And so is this moment, a once in a lifetime experience.

Easier for me to say and feel from this porch than when I’m sitting at home in front of a table over-flowing with bills and unopened mail. But the more I soak up each moment, the more I will carry this feeling with me—the same way I hope to carry those millions-year-old, red rocks with me. The more I soak up each moment, the easier it will be for me to feel the vast, liberating openness, no matter my next challenge; no matter what is next on my to-do list.

13 thoughts on “To-Do Lists, the Grand Canyon and Gaining Perspective

  1. Beautiful, Jenny! The red rock (still on MY list), your family and their shining faces, your words, your courage. So happy for you. xoxoxoxoxo lj

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  2. Jenny, I love to make lists, too — long, complex lists that guide me through my life (and help manage my mother’s life). Your writing lets me feel your calm and gratitude and the vast, liberating openness. I hope that feeling stays with you.

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  3. Beautiful, exquisite writing, Jenny. I love the following story: A group of scientists had to carry out research in a faraway, almost inaccessible place. A group of Mexican carriers were transporting their equipment by hand. Along the way, all the carriers inexplicably stopped at once. The scientists were astonished, then irritated, finally furious. Why did they not go on. They were wasting time. The Mexicans seemed to be waiting. Then all at once, they started moving again.. One of them explained to the scientists what had happened; “Because we had been going so fast, we left our souls behind. We stopped to wait for our souls.” It sounds as if your soul caught up with you at the Canyon. Love, Jan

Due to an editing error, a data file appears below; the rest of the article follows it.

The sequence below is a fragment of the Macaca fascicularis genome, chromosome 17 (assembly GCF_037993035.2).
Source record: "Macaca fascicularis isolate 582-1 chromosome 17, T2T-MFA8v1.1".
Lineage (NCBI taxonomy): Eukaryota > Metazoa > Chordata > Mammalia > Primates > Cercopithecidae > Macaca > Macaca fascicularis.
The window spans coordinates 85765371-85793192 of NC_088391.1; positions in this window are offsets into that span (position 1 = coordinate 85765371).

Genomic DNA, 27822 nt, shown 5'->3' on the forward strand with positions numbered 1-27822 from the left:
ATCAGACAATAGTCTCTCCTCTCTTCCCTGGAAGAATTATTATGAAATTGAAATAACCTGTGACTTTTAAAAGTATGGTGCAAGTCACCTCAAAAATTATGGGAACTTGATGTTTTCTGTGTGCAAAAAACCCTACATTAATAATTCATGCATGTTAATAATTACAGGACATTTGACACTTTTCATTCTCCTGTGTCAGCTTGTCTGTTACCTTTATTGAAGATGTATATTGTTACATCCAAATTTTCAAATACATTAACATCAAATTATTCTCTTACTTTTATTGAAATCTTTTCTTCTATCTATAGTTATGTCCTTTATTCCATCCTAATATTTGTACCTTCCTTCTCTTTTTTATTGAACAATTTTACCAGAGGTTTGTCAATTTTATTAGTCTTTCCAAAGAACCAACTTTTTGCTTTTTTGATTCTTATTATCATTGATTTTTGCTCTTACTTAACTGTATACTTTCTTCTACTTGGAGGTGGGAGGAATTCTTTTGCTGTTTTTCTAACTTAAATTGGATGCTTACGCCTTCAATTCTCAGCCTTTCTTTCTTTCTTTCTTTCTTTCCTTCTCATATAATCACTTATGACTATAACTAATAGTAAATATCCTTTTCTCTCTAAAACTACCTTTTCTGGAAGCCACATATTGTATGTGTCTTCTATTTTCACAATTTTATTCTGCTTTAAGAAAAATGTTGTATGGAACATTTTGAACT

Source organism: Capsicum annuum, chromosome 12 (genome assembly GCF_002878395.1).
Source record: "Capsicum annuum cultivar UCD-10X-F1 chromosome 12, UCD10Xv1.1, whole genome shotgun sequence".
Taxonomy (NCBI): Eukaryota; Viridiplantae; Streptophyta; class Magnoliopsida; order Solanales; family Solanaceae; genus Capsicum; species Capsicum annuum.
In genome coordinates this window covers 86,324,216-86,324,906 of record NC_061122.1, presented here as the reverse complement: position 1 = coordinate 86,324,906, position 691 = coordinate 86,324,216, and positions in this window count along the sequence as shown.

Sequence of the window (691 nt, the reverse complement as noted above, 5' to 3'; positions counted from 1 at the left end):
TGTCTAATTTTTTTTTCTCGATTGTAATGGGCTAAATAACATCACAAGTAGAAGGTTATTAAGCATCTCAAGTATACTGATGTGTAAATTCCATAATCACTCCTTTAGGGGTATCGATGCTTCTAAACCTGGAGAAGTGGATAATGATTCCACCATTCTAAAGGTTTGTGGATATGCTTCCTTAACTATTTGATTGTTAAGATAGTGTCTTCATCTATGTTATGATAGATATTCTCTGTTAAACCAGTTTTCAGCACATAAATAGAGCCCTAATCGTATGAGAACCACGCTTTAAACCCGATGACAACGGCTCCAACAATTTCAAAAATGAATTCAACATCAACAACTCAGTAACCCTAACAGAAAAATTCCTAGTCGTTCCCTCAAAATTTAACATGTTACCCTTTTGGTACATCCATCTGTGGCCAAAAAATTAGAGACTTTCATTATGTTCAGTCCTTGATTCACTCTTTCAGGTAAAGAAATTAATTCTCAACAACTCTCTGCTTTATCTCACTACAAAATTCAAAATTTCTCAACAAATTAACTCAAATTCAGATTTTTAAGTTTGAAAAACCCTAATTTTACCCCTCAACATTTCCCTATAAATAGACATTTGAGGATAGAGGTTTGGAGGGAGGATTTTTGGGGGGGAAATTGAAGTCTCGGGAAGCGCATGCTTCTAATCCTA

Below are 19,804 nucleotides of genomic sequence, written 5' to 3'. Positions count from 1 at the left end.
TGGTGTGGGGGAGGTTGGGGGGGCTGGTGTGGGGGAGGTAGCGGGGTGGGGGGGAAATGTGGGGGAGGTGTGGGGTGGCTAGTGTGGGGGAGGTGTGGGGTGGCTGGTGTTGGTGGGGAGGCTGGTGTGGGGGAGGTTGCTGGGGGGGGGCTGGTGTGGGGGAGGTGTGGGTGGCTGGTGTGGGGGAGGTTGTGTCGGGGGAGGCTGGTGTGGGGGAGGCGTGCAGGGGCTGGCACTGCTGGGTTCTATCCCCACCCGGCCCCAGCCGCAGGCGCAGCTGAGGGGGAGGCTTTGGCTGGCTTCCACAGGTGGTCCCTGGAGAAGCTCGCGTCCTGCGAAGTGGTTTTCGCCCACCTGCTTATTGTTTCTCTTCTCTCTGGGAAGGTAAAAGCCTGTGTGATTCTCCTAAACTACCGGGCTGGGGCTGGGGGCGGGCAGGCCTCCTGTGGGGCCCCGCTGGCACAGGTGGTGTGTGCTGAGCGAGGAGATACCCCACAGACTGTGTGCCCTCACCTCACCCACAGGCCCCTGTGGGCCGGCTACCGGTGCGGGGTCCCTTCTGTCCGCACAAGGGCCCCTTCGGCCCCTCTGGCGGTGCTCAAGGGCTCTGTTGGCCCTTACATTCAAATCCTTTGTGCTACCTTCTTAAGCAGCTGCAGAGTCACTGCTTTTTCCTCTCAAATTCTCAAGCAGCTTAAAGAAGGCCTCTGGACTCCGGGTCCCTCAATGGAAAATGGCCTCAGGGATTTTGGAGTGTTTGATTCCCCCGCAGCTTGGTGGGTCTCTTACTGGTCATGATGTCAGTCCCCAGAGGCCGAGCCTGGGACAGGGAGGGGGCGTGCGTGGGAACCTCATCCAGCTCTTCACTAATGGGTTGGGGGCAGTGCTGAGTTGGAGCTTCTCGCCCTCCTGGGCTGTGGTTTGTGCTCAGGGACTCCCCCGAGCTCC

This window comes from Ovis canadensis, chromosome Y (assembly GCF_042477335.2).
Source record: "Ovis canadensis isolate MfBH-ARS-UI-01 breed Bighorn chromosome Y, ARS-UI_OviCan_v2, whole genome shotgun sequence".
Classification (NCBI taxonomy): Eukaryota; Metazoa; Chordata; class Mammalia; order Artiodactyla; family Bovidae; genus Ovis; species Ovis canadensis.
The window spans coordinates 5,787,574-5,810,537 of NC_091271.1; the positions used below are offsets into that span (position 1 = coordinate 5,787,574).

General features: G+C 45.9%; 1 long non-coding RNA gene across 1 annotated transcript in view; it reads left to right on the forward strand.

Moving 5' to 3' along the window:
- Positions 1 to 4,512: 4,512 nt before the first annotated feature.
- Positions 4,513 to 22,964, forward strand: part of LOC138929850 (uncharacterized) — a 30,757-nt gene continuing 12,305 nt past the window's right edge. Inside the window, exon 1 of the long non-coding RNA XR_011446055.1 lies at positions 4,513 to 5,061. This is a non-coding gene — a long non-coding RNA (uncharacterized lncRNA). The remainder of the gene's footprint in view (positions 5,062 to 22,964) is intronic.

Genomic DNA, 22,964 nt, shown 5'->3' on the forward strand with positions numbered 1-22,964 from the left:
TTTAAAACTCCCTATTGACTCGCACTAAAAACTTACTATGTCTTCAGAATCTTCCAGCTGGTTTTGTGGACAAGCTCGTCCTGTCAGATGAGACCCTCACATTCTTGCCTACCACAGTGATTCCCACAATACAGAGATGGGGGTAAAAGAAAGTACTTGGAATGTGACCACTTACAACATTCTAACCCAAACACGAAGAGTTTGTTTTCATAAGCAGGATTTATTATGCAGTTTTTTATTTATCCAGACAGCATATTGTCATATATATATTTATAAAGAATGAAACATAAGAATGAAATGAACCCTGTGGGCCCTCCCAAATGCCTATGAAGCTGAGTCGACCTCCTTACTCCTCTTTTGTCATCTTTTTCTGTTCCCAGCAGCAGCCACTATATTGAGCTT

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  4. This is just beautiful…thank you, dear Jenny. Such a good reminder for me to just “sink into this moment, fully and completely”. xo

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  5. So glad you’re having your “once in a lifetime” journey. I shared your photos with the class and they were amazed. We miss Harrison and can’t wait to hear more stories when he’s back!

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    1. I love thinking of Harrison’s classmates getting a glimpse of his once in a lifetime experience! Thank you for sharing with them. Postcards are on the way for you all, too– you’ve all been on Harrison’s mind, who is also eager to share with you!

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  6. Beautiful moment:
    – I am sitting in the warm breeze at the far end of our balcony;
    – Joyful shrieks and hollers of Harrison and Sophie, frolicking in the pools below;
    – You are at the table, your silvery beauty complemented by the bright reflection of red, peach, yellow and lavender roses, fragrant in the vase beside you where you work on your children’s albums;
    – A great expanse of desert flows to distant mountains;
    – Billowing white clouds rise in an endless sky.

    A large bird traces pathways across the sky as smaller ones dart between the palms and roses.
    As they drift, clouds feather their gentle touch in shadows on the earth.
    Wind dances in the branches; birds converse across the spaces between; jet streams crisscross the heaven above.

    Everything is in love with everything else.

    My heart overflows with gratitude for the bounty we are being given, with love for us all and all that holds us.

    Thank you, beloved daughter, for writing your steps so eloquently, enriching the journey of all who follow yours.